Most of you know that I don’t believe that freelance writers need a niche. Loads of freelance writers get stressed, believing they need a niche to make great money from freelancing. I totally get that because I was preoccupied with finding my niche for years. But the problem was, I loved writing about so many different things. I saw the appeal of having a niche, but my interests and experience didn’t narrow down nicely into a short catch phrase like “Freelance finance writer specialising in bitcoin.” So what do you do if you don’t have a niche or a specialisation? Well, I’ve got the answer for you.
What freelance writers need if they don’t have a niche
It’s not that I’m anti-niche.
I can definitely see the benefits of having a specialisation – you can become the go-to writer for clients or editors in a particular industry.
You spend less time researching and you have ready-made connections.
Having a niche also saves mental space because you don’t have to keep wrapping your head around new concepts.
But what if you’re a generalist freelance writer and want to stay that way? At least for the time being?
For the first half of 2017 I read so many articles about the importance of having a niche.
I listened to podcasts about choosing a high-paying specialisation.
I researched the most profitable freelance writing niches and agonised over what my niche should be.
What was my Unique Selling Point (USP)?
What did I offer that set me apart from all the other freelance writers in the world?
How was I going to summarise all my interests and experience into a succinct and snappy sentence for my LinkedIn profile?
But actually, it’s really quite simple.
Instead of having a niche, it’s about how you position yourself.
But I also regularly write about insurance, recruitment, small business, lifestyle and yes, sometimes even finance.
My ‘clients’ are editors of major newspapers and glossy magazines.
They are also digital content managers of popular online sites.
They used to be editors of inflight magazines.
I write for communications managers at big corporations, content managers at agencies and heads of commercial content at media companies.
I write all kinds of content.
This includes feature articles, front of book pieces, Q&As, listicles, investigative pieces, reported articles, blog posts – the list goes on.
In my first years of full time freelancing, I wondered how on earth I could present myself to clients and editors when I had such a varied background.
I saw it as a negative thing that I was interested in so many different things.
But as I started to pitch more and more, I realised something that helped me get over my obsession with niches.
I naturally began to position myself depending on who I was communicating with.
For food publications, I introduced myself as a food writer.
For travel magazines I’m a travel writer with an interest in food.
When I’m pitching corporate clients in the health space, I emphasis my PhD and my previous health research.
Positioning is really about shining a spotlight on the areas and experience I want to highlight.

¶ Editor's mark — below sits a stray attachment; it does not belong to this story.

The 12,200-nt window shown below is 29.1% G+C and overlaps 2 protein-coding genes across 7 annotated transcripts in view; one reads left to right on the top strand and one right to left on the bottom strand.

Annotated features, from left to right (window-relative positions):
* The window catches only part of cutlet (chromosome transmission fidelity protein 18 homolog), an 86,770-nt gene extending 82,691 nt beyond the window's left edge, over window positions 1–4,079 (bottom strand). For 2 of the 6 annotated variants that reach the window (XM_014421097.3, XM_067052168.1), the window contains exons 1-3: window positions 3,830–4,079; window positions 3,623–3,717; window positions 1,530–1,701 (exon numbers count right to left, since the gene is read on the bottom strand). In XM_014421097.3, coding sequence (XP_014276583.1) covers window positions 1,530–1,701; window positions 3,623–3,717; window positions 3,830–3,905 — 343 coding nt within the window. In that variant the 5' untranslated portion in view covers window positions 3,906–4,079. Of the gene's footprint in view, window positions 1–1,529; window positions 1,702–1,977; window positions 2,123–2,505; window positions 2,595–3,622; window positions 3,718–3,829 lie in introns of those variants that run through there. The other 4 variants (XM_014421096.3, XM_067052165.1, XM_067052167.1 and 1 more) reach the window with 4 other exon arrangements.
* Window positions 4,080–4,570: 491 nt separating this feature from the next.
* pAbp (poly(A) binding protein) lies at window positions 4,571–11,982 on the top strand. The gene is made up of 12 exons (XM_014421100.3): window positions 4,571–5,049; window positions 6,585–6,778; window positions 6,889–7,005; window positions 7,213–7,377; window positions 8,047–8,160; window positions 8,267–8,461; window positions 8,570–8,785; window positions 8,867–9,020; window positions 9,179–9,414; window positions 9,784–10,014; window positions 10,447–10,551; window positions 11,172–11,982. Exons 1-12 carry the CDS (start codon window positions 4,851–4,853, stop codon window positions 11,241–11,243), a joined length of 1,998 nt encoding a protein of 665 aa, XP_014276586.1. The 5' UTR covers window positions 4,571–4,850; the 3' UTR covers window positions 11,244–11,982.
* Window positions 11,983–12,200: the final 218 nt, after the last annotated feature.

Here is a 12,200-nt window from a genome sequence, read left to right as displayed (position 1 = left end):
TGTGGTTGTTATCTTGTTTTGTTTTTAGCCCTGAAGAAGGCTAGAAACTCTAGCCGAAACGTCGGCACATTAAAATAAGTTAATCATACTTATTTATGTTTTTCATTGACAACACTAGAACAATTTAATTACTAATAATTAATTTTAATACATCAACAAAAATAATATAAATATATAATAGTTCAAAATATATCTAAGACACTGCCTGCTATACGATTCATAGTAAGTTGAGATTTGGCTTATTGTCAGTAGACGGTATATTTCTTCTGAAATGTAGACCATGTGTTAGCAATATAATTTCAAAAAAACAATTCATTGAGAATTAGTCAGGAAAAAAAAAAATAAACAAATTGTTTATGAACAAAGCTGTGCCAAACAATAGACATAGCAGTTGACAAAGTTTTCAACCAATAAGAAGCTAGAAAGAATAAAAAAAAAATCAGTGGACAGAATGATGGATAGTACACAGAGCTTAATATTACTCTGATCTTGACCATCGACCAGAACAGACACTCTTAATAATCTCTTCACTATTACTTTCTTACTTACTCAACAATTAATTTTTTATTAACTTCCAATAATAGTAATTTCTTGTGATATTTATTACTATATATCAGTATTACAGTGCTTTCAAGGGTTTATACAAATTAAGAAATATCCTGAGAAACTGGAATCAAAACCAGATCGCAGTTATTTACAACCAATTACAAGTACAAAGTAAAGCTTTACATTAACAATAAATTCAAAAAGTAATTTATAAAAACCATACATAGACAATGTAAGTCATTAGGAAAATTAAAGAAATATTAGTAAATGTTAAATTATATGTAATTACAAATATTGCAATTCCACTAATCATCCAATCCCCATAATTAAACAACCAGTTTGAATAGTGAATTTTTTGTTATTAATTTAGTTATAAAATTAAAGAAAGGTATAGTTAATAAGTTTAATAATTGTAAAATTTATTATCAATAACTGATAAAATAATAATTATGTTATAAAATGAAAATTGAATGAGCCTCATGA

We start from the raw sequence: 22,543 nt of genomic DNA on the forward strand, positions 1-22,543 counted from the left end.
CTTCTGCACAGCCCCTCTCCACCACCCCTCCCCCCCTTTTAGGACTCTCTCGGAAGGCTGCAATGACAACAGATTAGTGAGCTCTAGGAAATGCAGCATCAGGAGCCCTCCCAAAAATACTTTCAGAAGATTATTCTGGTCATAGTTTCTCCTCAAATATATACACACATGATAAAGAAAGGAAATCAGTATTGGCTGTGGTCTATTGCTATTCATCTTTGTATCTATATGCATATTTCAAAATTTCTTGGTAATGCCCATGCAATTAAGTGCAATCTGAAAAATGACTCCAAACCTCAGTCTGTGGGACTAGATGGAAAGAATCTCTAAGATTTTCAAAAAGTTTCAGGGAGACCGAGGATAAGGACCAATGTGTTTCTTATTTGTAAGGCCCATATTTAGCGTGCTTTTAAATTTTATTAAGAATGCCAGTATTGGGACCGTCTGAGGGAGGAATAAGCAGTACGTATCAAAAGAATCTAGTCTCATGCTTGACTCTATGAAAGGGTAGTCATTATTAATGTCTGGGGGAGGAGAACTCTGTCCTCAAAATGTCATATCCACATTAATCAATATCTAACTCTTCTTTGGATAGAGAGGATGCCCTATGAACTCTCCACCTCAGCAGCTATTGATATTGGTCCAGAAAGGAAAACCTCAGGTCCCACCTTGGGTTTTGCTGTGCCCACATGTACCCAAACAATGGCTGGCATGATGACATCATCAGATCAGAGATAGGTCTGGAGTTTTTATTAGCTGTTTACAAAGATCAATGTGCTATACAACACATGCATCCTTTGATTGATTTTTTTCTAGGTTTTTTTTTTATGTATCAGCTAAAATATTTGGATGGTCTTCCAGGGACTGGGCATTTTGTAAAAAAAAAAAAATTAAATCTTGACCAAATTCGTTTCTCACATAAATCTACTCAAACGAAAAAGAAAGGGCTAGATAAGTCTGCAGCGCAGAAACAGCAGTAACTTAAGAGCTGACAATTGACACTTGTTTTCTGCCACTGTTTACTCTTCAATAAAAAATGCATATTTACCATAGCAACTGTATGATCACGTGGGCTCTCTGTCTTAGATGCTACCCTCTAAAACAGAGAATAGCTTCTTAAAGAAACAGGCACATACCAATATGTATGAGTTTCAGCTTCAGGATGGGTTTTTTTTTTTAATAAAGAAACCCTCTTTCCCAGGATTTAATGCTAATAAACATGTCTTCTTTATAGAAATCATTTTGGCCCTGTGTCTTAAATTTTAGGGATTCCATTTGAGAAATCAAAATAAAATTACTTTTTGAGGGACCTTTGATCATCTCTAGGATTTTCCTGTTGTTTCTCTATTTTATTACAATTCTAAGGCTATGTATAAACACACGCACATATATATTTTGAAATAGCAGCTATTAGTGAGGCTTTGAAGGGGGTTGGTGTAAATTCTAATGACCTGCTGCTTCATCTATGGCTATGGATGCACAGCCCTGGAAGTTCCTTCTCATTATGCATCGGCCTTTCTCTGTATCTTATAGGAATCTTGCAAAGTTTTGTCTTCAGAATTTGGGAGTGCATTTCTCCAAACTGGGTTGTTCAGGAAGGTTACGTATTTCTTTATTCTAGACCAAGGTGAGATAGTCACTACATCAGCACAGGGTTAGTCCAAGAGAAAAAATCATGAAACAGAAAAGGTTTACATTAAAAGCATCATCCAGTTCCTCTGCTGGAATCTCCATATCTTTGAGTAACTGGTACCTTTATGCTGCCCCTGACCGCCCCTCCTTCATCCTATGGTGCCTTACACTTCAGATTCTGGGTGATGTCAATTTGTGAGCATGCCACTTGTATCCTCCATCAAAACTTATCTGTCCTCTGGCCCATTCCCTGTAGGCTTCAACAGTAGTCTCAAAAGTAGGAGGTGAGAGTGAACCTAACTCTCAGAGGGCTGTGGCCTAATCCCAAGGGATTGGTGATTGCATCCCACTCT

It means bringing forward the skills, experience and ideas that are going to be most useful to that editor or client at that time.
Of course, positioning may not be about a particular subject.
It may be that you write content for a specific industry.
Or you may specialise in a particular type of content (like blog posts or white papers).
When I realised that it came down to positioning, I learnt to relax.
Around the same time a friend mentioned that she had finally realised that she was a polymath, and thought I was one too.
I loved the idea of a word that described someone who has an interest in, and knowledge of, many areas.
To my ears, being a polymath sounded much better than being a ‘generalist’.
I loved that polymaths use their knowledge to address and solve problems.
Because isn’t this the essence of so much of what we do as freelance writers?
I’m the first to admit that positioning yourself in a particular way depending on the editor or client can be tricky.
It’s not as neat as being a “freelance beauty technology writer” (I’m not sure if that exists – I just made that up).
But it’s a bit more reflective of who we many of us are as freelance writers.
And that is, that nothing is set.
That’s the beauty of being freelance and a micro-business – you can pivot quickly and change direction.
We get to draw on all our previous experience to shape what we want to do right now.
I recently changed my LinkedIn profile to reflect my increased focus on travel, food and lifestyle writing.
And I’ll be honest, it was a bit scary going all in on these three areas, but that byline fits more coherently with the kind of writing I’m currently doing.
When I did present myself on LinkedIn as a researcher and business writer I regularly had prospects contacting me.
But often they weren’t the kind of clients I wanted.
And there’s really no point in being popular if it’s with the wrong crowd.
I don’t have all the answers, but I have learnt that not having a niche is not the end of the world.
You can still earn a great income as a freelance writer even if you are a generalist.
In fact, I would argue that being a generalist (or shall we call it being a polymath) puts you in an ideal position to play to your strengths and tap into what editors and clients needs at any one time.
And that has never been more important than this year, with the COVID-19 pandemic.
Are you a generalist/polymath? How do you position yourself?